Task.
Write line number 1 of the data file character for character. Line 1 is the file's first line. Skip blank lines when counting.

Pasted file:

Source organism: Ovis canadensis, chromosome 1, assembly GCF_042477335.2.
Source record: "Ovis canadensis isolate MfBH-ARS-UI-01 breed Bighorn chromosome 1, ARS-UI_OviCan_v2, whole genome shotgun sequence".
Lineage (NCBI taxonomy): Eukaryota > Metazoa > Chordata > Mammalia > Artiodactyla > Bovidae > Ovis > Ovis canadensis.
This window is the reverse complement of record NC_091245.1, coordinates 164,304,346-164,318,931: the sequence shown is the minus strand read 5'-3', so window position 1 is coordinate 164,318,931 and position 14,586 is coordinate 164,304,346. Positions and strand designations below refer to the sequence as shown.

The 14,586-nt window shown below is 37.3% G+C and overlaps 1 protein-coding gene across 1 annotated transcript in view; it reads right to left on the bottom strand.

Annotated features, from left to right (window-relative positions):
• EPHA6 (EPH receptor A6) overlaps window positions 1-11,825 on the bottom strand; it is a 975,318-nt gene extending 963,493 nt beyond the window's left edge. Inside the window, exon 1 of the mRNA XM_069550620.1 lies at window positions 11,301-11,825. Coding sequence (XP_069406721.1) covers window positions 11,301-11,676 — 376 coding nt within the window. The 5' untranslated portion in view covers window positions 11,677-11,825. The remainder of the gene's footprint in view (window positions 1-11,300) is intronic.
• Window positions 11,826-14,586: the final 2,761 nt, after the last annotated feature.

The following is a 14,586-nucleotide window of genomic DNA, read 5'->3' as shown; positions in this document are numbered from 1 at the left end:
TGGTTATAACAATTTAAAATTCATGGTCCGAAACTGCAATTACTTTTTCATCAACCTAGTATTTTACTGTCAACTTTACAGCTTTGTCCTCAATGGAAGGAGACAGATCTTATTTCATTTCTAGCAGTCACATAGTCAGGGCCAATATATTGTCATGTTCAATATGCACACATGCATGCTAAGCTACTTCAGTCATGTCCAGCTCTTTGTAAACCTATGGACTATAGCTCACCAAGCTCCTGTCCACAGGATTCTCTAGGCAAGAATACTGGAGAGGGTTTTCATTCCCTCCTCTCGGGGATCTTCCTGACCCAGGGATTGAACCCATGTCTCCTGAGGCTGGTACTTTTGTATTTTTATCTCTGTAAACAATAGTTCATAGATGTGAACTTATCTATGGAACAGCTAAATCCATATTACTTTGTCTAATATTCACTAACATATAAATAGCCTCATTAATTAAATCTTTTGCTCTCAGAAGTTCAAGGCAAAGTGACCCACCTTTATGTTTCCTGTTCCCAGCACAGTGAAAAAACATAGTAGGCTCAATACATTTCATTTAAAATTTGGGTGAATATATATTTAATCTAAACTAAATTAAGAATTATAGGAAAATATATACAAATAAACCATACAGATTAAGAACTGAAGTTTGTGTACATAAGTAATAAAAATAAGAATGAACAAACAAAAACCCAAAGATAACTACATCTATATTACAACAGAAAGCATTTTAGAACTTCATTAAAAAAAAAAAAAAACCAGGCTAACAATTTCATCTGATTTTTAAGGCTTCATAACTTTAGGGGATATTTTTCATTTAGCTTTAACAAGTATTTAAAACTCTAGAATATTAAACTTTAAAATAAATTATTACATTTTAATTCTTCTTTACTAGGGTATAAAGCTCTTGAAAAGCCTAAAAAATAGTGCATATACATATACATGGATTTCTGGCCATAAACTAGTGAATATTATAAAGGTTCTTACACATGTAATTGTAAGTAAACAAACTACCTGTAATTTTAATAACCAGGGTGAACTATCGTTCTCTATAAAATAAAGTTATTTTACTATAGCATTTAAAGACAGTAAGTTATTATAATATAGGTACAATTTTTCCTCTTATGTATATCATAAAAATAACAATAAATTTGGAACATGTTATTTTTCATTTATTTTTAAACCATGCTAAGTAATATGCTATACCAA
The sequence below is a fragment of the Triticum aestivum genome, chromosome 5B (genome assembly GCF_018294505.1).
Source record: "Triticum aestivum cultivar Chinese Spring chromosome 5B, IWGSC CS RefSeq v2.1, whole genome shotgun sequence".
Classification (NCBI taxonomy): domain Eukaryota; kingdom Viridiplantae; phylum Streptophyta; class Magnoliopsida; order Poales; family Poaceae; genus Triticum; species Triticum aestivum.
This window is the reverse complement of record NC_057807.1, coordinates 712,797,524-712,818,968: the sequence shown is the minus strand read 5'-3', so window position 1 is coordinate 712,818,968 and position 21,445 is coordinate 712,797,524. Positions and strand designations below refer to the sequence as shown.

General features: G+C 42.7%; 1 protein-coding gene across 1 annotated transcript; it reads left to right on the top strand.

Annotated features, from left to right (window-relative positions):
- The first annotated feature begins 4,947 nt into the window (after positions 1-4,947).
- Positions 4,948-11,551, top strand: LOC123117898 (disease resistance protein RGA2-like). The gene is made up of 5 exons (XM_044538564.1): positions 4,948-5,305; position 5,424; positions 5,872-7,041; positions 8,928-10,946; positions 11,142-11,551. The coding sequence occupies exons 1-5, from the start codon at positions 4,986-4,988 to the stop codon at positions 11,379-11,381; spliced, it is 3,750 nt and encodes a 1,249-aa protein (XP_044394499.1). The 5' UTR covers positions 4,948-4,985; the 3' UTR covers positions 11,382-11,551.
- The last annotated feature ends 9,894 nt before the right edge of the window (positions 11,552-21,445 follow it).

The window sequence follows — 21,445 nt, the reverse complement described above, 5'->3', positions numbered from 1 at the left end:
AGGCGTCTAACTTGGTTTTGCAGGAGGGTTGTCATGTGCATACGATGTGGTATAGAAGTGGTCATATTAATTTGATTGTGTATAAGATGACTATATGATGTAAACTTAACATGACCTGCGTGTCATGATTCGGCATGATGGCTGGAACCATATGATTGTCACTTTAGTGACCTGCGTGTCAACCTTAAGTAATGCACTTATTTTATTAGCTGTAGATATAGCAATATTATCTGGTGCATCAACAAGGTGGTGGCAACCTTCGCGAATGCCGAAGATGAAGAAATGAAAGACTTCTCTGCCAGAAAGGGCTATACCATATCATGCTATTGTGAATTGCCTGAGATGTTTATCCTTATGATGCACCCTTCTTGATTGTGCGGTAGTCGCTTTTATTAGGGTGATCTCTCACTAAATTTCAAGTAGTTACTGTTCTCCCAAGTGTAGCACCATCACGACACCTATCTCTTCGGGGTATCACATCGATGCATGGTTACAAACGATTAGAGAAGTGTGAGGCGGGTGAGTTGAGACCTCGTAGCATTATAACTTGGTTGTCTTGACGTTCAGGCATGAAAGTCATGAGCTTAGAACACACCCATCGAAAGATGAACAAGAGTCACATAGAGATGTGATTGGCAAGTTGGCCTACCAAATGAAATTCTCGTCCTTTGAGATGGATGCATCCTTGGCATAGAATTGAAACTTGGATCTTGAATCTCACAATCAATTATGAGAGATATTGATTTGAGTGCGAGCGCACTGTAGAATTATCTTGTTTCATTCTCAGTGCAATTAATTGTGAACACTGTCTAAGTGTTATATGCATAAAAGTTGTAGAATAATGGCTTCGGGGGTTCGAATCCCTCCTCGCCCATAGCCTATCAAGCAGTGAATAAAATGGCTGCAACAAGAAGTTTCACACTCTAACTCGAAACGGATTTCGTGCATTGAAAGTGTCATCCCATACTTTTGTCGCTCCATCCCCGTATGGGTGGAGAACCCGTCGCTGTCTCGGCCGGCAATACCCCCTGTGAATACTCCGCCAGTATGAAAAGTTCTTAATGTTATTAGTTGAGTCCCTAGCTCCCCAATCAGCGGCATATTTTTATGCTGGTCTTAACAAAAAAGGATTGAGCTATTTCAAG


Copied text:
Source organism: Ovis canadensis, chromosome 1, assembly GCF_042477335.2.